Generation Wealth - This Movie Rocks In Places, But Not All Of 'Em
Dir: Lauren Greenfield
Starring Lauren Greenfield, the Greenfields
Lauren Greenfield’s follow up to The Queen Of Versailles initially proposes itself as a look at what one commentator refers to as an American society teetering on the same brink as Rome before it burned. Money – the having, the having not, the desire, the overwhelming decadence and all such things appears to be the grist to Greenfield’s mill here.
But the film that emerges is more a portrait of Greenfield herself. A look at a culmination of twenty-five years of her work, as she prepares a large retrospective book and exhibition, and catches up with the lives of many of those she has documented over the years. Yet, Greenfield seeks to lace this in a wider cultural context – occasionally popping over to Iceland to film boom and bust bankers turned fishermen, to Germany to find hedge fund managers in exile, to porn stars to her own family, increasingly the latter as the film develops.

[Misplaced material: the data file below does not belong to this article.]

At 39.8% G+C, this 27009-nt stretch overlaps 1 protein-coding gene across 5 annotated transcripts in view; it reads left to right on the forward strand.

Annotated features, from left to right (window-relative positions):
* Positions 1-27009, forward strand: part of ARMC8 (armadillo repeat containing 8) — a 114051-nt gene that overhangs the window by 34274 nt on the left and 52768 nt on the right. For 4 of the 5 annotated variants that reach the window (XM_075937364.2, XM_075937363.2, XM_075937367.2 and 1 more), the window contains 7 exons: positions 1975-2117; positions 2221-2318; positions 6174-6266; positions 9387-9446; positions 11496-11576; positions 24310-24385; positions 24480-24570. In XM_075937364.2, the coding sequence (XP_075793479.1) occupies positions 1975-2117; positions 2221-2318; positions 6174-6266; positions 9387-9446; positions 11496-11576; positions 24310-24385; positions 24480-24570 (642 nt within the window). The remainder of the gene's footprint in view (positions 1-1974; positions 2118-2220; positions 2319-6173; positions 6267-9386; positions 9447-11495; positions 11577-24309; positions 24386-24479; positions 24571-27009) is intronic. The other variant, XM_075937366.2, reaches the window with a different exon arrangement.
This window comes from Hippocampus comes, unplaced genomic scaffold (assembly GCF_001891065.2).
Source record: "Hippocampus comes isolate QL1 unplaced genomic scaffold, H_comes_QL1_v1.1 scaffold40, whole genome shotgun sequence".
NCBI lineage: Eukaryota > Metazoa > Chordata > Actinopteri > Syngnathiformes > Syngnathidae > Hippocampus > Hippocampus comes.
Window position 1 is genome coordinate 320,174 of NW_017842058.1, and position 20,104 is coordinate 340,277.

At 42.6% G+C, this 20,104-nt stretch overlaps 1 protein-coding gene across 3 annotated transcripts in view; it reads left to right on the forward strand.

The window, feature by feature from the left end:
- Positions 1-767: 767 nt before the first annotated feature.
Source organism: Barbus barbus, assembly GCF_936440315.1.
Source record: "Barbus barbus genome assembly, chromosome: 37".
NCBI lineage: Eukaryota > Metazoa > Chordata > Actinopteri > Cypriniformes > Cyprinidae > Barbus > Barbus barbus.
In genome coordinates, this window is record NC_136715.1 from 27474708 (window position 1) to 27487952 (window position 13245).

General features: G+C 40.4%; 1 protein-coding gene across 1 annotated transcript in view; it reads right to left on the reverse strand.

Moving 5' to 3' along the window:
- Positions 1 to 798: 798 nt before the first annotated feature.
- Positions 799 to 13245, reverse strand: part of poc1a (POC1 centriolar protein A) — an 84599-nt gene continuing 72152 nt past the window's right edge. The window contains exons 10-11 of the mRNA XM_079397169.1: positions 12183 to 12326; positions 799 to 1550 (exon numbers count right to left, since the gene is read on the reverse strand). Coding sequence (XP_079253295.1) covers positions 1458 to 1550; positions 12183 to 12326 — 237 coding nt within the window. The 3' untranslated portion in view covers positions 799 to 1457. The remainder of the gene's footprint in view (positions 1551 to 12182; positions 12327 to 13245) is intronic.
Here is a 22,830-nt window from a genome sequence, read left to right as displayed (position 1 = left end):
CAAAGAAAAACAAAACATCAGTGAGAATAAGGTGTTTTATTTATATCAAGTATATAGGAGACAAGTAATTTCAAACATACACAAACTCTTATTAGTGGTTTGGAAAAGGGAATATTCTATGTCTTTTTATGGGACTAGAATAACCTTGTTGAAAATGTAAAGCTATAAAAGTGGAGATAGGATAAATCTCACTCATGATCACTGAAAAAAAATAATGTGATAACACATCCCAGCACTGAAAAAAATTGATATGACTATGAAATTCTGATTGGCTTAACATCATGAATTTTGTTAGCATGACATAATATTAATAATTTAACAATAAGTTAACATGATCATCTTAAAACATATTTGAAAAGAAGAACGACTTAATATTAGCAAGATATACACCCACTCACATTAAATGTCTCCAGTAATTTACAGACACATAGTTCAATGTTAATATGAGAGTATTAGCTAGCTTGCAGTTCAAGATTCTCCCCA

It’s an interesting movie but an unbalanced one, with interviewees proclaiming the end of the world economically, using the pyramids of Egypt and the rise of the Kardasians both as symbols of the decadent decline of civilisation, and then cutting to footage of Greenfield as a proud mother congratulating her son on his high school test scores. It’s as if she wants (or even needs) the macrocosm to justify her own microcosm. And the two do not always sit easily side by side, or even connect at all.
Still, many of her interview subjects (who ironically given her overall intended study of wealth all fit firmly into the ‘not haves”) are often engaging. And there’s a certain pleasure to be found in the fact that the high school jocks did indeed grow up to be arseholes.
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